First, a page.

You need direct sun exposure to the skin to produce Vitamin D and even weak sunscreens (SPF=8) or glass will block the skin’s Vitamin D production and many people are vitamin D deficient due to our modern indoor lifestyles and overuse of sunscreens. However, it is not necessary to bake in the sun to build your Vitamin D levels. Exposure of the hands, face and arms for around 10 minutes a few times a week will ensure you produce sufficient Vitamin D. It is advisable to get sun exposure in the early morning or late afternoon and to limit prolonged sun exposure and exposure in the middle of the day in summer to avoid sunburn and sun damage.

Despite our climate, many Australians don’t get enough casual exposure to the sun to produce adequate amounts of Vitamin D. This is particularly true for elderly people, people who avoid the sun due to skin conditions and people with dark skin. Once produced in the skin, Vitamin D needs to be activated by the kidneys and liver to form the active form called calcitriol, so people with diseases of these organs are at risk of Vitamin D deficiency. If adequate sun exposure is not possible, a vitamin D supplement of at least 400 IU (10 μg) per day is recommended.

Green spaces nurture minds

Green spaces nurture minds

Green Spaces Nurture Minds

With Dr Marc

Nature is a physician with seemingly unlimited healing power. This insight, often attributed to Hippocrates who spoke of the vis medicatrix naturae, is now being confirmed by modern science. A review of the literature suggests that “ access to nature plays a vital role in human health, wellbeing, and development that has not been fully recognised” and that “ . . . the positive effects on human health, particularly in urban environments, cannot be over-stated.” A more recent update on the science further concludes that; “access to safe, high quality green space benefits individuals across every stage of the lifespan, enhancing their physical, mental, social and spiritual health and wellbeing.”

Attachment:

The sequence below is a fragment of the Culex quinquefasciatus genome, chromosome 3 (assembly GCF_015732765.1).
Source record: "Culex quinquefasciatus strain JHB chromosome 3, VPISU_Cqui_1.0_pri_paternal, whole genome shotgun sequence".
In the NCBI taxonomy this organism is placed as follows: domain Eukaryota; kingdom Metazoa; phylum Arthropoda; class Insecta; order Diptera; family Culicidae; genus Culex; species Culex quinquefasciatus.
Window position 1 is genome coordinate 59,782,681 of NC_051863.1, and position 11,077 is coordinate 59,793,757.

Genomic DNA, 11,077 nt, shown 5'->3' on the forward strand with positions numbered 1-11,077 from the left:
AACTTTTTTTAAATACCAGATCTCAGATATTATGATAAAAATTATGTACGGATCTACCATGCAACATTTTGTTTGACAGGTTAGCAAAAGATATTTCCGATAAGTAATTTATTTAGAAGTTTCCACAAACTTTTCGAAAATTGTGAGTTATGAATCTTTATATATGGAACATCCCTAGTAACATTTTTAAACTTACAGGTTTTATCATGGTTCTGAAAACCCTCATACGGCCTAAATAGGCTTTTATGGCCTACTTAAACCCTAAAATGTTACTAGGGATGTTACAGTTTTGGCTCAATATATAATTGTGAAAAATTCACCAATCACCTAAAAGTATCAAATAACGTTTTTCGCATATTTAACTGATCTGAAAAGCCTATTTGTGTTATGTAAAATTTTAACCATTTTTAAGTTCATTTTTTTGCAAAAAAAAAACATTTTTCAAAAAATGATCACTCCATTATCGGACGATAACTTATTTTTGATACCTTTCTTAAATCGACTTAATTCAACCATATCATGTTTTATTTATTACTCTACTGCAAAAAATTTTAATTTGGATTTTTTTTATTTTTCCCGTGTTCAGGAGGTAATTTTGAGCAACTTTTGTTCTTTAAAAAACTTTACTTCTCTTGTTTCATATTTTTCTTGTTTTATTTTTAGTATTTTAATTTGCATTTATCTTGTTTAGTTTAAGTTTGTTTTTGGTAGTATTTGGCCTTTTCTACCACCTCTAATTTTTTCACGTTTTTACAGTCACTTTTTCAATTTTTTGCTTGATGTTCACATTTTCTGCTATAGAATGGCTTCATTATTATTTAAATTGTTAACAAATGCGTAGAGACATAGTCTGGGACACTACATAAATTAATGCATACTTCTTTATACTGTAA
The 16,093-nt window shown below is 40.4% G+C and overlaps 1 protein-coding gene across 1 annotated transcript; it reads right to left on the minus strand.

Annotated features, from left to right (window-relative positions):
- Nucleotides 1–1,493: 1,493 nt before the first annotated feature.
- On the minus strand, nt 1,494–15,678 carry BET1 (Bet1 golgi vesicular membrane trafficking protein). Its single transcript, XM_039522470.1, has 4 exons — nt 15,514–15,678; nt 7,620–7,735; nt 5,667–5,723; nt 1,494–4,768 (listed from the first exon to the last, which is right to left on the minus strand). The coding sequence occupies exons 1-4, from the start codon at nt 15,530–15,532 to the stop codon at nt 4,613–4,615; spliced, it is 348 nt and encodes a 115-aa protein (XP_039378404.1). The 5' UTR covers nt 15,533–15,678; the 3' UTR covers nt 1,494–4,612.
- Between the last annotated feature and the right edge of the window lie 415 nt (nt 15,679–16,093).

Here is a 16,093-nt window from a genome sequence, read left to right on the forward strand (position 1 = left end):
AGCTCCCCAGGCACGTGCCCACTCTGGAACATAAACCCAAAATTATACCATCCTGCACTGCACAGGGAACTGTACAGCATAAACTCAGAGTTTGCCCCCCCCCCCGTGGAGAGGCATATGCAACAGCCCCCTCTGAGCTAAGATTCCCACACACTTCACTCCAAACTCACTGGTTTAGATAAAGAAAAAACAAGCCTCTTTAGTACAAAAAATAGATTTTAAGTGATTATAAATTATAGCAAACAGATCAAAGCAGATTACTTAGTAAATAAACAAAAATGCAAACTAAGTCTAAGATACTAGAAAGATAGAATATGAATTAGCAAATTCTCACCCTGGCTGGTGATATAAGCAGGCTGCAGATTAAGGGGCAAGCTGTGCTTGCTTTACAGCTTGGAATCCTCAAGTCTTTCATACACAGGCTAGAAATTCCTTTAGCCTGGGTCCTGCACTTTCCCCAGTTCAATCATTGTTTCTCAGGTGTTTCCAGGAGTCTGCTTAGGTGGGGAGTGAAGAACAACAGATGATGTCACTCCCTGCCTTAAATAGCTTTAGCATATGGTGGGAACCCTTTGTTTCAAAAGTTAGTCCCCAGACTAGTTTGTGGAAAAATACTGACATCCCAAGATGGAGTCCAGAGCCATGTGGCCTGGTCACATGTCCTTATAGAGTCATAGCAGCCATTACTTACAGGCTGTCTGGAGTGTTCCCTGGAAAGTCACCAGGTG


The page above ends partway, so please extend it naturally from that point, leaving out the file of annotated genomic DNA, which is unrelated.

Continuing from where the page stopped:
Connection with nature is one of the most powerful ways to improve mood, cognition and general health. Our brains seem to be tuned to respond to natural signals and when we are immersed in nature we become healthier, happier, and smarter. A recent article in National Geographic discusses this effect and highlights research such as a University of Michigan study that demonstrate improvements in cognition after exposure to natural environments. Of course doctors who have followed in Hippocrates footsteps have known about nature’s healing abilities for centuries, with Voltaire proclaiming the art of medicine consists of amusing the patient while nature cures the disease.

What Voltaire, Hippocrates and others recognised, is that through connecting with mother nature we connect with our own true nature; the primordial “deep inner well of our being”, where we can find wholeness, love and peace. Yet, with the bulk of humanity now living in cities and the art of medicine giving way to science and corporate interests, we have become disconnected from nature and human health and our natural environment are suffering the consequences. While it maybe little wonder that the world’s top health and wellness retreats are embedded in beautiful natural surroundings, the sad truth is that there are no truly pristine environments left.

The whole planet is polluted to some degree and the time has come for us to turn the tables and have humans start healing nature. The work of earth repair is an intergenerational project that will require a collective human effort, perhaps aided through the co-opting of artificial intelligent systems and the most talented and innovative human minds. Then perhaps, through reconnecting with mother nature, we can reconnect with and heal ourselves.

Chuck Norris Goes Green

Chuck Norris Goes Green

Chuck Norris Goes Green

With Dr Marc

Chemical companies had better clean up their act. Chuck Norris, the former Texas Ranger has gone green and is now on their case. Who would have thought that Chuck Norris would be promoting consumption of organic food and referring to data from the American College of Obstetricians and Gynecologists, the American Society for Reproductive Medicine, the World Health Organisation and Britain’s Royal College of Obstetricians and Gynaecologists?

Chuck Norris has yet to be entirely pissed off. Why? Because we would call that event “The Apocolypse”, yet if the man who eats lightning and farts thunder gets serious about reducing chemical exposures, then I think we can expect to see some positive changes a foot . . .

Read more here…